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Enduring Quests and Daring Visions: NASA Lays Out a Roadmap for Astrophysics

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The amount of growth over the past three decades has been dramatic. To better access what the next three decades will bring, NASA has laid out a roadmap — a long-term vision for future missions — necessary to advance our understanding of the Universe.

In March 2013, the NASA Advisory Council/Science Committee assembled a group of astronomers who would determine the goals and aims of NASA for the next 30 years. The final product is this so-called roadmap officially titled “Enduring Quests Daring Visions — NASA Astrophysics in the Next Three Decades.”

The roadmap first notes three defining questions NASA should continue to pursue:— Are we alone?— How did we get here?— How does the Universe work?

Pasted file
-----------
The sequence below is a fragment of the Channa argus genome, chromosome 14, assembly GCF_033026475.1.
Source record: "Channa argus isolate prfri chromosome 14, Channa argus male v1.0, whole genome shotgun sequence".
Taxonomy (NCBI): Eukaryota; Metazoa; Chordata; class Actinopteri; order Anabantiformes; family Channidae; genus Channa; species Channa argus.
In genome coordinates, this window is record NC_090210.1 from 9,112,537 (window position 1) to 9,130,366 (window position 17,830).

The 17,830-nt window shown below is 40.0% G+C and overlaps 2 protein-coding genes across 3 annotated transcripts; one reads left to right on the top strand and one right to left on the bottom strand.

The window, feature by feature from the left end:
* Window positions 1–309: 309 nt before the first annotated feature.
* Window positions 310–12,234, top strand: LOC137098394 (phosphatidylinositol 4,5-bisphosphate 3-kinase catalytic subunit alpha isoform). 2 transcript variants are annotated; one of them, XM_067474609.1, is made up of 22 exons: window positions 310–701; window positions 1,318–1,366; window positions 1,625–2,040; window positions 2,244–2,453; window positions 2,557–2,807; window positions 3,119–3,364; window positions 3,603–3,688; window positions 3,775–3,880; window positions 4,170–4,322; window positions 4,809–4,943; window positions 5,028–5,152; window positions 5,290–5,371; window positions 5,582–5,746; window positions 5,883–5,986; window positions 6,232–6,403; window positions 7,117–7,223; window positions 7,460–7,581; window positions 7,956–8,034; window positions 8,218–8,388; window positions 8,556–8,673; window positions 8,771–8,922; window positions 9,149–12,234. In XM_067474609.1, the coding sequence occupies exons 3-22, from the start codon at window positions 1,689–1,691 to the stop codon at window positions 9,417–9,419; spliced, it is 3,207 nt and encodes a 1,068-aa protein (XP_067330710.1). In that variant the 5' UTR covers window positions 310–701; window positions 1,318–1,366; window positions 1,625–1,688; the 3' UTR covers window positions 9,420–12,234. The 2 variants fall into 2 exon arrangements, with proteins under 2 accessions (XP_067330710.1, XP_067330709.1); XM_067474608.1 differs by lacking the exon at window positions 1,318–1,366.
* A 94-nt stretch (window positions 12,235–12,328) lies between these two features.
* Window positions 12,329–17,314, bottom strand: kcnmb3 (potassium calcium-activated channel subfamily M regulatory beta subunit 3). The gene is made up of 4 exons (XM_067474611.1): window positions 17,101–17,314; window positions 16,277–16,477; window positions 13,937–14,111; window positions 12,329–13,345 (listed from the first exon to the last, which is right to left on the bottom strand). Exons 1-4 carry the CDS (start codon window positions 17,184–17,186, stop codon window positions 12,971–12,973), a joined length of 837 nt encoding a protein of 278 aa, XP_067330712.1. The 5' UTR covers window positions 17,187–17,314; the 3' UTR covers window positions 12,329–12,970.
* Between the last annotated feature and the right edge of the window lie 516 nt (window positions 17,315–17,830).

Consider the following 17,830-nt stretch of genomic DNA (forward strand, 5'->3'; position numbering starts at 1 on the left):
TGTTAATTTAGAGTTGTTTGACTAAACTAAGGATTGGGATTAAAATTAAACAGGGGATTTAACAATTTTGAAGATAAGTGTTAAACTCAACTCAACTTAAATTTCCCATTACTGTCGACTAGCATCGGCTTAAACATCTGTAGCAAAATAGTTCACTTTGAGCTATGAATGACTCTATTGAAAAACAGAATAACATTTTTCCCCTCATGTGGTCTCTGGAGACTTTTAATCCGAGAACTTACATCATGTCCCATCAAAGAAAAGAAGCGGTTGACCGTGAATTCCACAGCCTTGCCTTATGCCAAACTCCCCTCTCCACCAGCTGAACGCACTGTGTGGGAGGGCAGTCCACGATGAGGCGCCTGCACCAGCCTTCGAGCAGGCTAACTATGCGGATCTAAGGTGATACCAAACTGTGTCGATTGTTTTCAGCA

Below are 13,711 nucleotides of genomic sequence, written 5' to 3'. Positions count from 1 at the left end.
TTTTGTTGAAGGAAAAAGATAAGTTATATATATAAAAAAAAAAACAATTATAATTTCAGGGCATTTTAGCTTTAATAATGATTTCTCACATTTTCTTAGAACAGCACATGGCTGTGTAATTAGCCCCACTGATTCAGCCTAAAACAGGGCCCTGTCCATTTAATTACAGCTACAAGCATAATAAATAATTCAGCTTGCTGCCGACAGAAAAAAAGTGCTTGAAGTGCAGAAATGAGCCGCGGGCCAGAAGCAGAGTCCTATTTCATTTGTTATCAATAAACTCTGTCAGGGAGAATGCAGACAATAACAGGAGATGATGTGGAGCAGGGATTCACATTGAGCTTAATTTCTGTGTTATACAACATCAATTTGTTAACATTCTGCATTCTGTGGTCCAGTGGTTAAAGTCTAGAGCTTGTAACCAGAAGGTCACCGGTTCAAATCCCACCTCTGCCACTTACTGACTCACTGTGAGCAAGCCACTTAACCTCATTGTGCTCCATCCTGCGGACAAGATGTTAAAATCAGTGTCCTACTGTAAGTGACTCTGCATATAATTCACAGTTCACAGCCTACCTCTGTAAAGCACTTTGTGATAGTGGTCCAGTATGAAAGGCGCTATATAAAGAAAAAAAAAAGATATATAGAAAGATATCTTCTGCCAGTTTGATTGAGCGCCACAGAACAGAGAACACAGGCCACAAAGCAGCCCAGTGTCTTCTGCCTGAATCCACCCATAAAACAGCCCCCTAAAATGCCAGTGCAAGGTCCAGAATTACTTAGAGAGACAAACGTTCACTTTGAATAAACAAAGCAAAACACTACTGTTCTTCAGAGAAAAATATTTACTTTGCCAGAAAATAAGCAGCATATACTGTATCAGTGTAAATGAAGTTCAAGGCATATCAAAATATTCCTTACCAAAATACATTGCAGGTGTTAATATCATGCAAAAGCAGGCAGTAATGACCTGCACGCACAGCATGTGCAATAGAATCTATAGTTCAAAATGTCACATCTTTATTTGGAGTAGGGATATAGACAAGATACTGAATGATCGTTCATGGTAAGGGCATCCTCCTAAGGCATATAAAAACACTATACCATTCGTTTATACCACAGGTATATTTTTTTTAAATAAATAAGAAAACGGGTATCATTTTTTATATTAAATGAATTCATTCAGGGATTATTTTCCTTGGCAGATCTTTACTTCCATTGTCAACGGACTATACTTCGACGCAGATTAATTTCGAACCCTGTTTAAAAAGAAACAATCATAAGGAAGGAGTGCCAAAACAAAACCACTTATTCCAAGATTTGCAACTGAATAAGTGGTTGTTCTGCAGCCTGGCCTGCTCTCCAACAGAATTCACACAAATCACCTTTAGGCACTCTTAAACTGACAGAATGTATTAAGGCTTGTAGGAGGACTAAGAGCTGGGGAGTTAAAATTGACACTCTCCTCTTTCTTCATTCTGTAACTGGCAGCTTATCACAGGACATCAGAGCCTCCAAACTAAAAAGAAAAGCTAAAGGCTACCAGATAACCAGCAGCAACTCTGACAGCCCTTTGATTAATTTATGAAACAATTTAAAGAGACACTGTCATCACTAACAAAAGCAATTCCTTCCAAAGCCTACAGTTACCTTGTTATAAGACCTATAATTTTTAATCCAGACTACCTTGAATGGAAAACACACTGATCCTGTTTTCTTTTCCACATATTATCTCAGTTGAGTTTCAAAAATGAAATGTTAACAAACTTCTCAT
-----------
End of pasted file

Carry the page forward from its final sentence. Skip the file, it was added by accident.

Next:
Wow, those are much bigger questions than, "Can humans colonize Mars?"

Actually, wouldn't a Moon colony make sense before Mars?

If we're looking for habitation, Mars makes more sense.  

Among extraterrestrial bodies in our solar system, Mars is singular in that it possesses all the raw materials required to support not only life, but a new branch of human civilization. This uniqueness is illustrated most clearly if we contrast Mars with the Earth's Moon, the most frequently cited alternative location for extraterrestrial human colonization.